Monthly Archives

May 2016

The Diet Conundrum

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Diet is a hot topic among veterinary professionals and owners. Owners have many options to choose from, be it from the pet store or from the veterinary practice they visit. As the veterinary professional, it is our job to educate our owners to the best of our ability. Picking a diet for your new bouncy puppy can be a difficult one, clouded by fads derived to attract the humans, recommendations from friends and breeders and ultimately, cost.

The misconception of veterinary diets being more expensive drives our pet owners to the pet store, where they feel they are getting more bang for their buck, comparing bag size and bag price. What often gets left behind in the comparison is how much of each food will Fido be eating and how long will that bag last. In reality, pet owners are paying a lot for fillers and unnecessary ingredients that our pets do not require.

While veterinary diets designed for specific patient needs or diseases can be more expensive, and for good reason, it is an interesting comparison to look at those we would feed a healthy pet.

The Ontario Veterinary Medical Association put together some information and comparisons of frequently purchased diets that we thought we would share.

In the tables below you’ll see regularly purchased diets from both pet stores and veterinary practices. Veterinary Practice diets are very competitive in the comparison of prices. Not only can there be health benefits to feeding high quality diet but also savings, as you’ll see below. With these savings comes along a company that researches and produces diets that they will stand behind, which is important as there is no regulating body for pet food. With all of the questions surrounding pet food, having quality control from a major company can also provide peace of mind.


Diet Name Size of Bag


Grams fed per day

(25lb Dog)

Cost per Day
Wellness Complete Health Lamb and Barley 6.8 kg 145g $1.06
Purina Essential Care Adult 3.6 kg 171g $1.11
Hill’s Healthy Advantage Adult 5.4 kg 165g $1.23
Orijen Canine Adult 6.8 kg 160g $1.24
Royal Canin Adult 4.0 kg 165g $1.26
Acana Grasslands – Grain Free 6.8 kg 175g $1.48
BLUE Wilderness Chicken 5.0 kg 199g $1.99
Royal Canin Medium Adult 2.7 kg 177g $1.50
Hill’s Science Diet Adult – Light Original 2.3kg 200g $1.56
Purina Veterinary Dental Health 2.7 kg 184g $1.59
Royal Canin Dental 3.5kg 170g $1.65
Now Fresh Grain Free – Adult 2.7 kg 163g $1.75
Orijen Canine Adult 2.3kg 160g $1.90
Acana Grasslands – Grain Free 2.3 kg 175g $2.08
Hill’s T/D 2.2 kg 197g $2.13
BLUE Wilderness Chicken 2.0kg 199g $2.63


Table from OVMA Focus Volume 35 no. 3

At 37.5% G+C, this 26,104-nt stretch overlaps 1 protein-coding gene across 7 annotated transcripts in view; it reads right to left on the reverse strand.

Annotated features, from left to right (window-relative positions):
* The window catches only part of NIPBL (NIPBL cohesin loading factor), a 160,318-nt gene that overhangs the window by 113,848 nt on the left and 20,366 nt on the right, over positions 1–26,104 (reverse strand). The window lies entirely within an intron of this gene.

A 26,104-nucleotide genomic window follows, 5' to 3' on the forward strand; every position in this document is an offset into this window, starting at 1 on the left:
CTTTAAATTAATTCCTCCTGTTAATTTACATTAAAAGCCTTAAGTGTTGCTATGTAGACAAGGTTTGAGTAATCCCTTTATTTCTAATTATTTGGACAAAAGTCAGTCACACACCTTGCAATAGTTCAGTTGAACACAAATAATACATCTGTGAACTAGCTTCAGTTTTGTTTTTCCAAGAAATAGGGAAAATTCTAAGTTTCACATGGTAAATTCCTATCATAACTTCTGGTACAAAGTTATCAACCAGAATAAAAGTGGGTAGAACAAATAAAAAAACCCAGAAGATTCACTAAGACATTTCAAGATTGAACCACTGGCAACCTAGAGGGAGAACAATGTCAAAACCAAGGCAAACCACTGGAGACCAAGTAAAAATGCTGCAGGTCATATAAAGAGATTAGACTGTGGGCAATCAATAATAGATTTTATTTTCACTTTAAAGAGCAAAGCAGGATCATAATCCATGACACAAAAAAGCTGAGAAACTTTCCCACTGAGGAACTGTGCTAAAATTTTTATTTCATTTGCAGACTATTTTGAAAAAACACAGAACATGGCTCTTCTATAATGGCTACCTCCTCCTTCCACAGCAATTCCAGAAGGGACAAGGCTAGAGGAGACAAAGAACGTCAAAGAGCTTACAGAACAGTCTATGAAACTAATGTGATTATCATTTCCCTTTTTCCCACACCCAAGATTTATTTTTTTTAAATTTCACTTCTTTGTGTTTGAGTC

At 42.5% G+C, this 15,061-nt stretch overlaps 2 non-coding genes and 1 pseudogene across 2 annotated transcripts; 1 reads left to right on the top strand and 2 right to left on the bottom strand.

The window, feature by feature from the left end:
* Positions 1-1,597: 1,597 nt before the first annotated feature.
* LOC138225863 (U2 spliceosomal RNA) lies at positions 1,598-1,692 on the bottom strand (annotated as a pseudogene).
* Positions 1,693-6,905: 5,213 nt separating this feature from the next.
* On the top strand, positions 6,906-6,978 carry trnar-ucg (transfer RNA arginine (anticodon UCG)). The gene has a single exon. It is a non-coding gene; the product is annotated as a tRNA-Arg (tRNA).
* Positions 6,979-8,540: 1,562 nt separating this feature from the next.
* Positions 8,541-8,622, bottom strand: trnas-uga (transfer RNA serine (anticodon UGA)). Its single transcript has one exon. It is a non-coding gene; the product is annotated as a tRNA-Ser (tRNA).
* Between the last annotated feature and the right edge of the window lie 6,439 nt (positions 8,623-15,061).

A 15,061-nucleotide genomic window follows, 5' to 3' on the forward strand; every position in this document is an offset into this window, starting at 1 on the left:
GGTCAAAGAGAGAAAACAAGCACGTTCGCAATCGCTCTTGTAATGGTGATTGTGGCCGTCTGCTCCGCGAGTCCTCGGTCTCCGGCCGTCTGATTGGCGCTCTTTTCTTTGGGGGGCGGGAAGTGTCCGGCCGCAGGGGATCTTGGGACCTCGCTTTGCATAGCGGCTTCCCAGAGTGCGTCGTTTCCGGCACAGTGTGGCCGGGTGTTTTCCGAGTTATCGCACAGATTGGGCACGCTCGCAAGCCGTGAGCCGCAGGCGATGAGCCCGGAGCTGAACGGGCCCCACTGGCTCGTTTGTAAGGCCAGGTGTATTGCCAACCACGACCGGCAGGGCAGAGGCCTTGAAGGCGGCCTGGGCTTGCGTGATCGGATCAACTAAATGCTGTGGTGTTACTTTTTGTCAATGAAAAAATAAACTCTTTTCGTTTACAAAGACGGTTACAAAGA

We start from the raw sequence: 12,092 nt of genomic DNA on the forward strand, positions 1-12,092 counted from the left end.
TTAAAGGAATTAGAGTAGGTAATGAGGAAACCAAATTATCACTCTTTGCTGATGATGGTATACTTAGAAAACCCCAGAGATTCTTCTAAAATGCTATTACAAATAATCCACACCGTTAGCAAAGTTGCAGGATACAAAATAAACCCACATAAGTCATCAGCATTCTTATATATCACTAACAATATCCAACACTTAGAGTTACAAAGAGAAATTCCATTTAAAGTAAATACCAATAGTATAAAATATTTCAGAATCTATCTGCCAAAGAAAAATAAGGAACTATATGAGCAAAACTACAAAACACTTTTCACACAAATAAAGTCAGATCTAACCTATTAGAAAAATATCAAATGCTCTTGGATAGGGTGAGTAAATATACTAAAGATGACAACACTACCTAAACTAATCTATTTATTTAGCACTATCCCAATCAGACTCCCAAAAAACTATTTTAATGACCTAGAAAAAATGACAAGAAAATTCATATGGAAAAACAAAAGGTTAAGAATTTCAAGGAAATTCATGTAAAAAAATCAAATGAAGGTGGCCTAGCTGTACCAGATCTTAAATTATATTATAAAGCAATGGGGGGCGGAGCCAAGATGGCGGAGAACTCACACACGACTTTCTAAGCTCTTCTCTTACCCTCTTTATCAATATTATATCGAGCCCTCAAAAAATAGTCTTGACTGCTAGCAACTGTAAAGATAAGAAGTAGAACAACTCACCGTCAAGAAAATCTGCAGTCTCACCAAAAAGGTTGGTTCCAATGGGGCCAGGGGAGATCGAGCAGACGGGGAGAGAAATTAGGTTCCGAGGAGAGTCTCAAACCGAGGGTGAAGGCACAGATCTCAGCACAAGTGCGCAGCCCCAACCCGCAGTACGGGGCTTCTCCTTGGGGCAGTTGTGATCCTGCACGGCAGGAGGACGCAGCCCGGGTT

BLUE indicates veterinary diets

My Dog is Heatworm Positive, Now What?

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Heartworm tests have begun for the season. We always hope when the results come in not come across one that is positive, but sadly, sometimes we do. So what exactly does it mean if your dog is heartworm positive?

If your dog’s annual heartworm test comes back positive it means that your dog became infected with heartworm in the previous warm season. Your dog was bitten by a mosquito who picked up heartworm from a heartworm positive dog and transmitted it to your dog. Your dog now is heartworm positive and requires treatment by your veterinarian.

Treatment for heartworm includes oral pre-treatment prior to the actual injectable treatment. This pre-treatment helps to decrease the chances of reactions.  Following is a series of intra-muscular injections administered by your veterinarian. This injection is the drug that kills the worms. The drug used to treat heartworm is not readily available and is very expensive. Treatment for heartworm can be very painful for the patient and patients may need to be hospitalized at any time during the treatment. There can be reactions to the drug, reactions to the worms dying along with complications of the worms dying, stroke, pain at the injection site and most terribly, death.

Once treatment has started, strict rest is essential, no running, no jumping, no playing. The recovery can be further complicated and detrimental to the dog’s health if proper rest regime is not followed.

Treatment for heartworm can be expensive and on average ranges from $800-1000 if uncomplicated. This cost would be equivalent to providing heartworm prevention for your dog for 13 years.

This is why we recommend to prevent rather than treat. Prevention is safer, easier and more cost effective than having to treat your dog for heartworm.

If you have any questions about heartworm or need to schedule your dog in for their annual heartworm test, please call us at 416-767-5817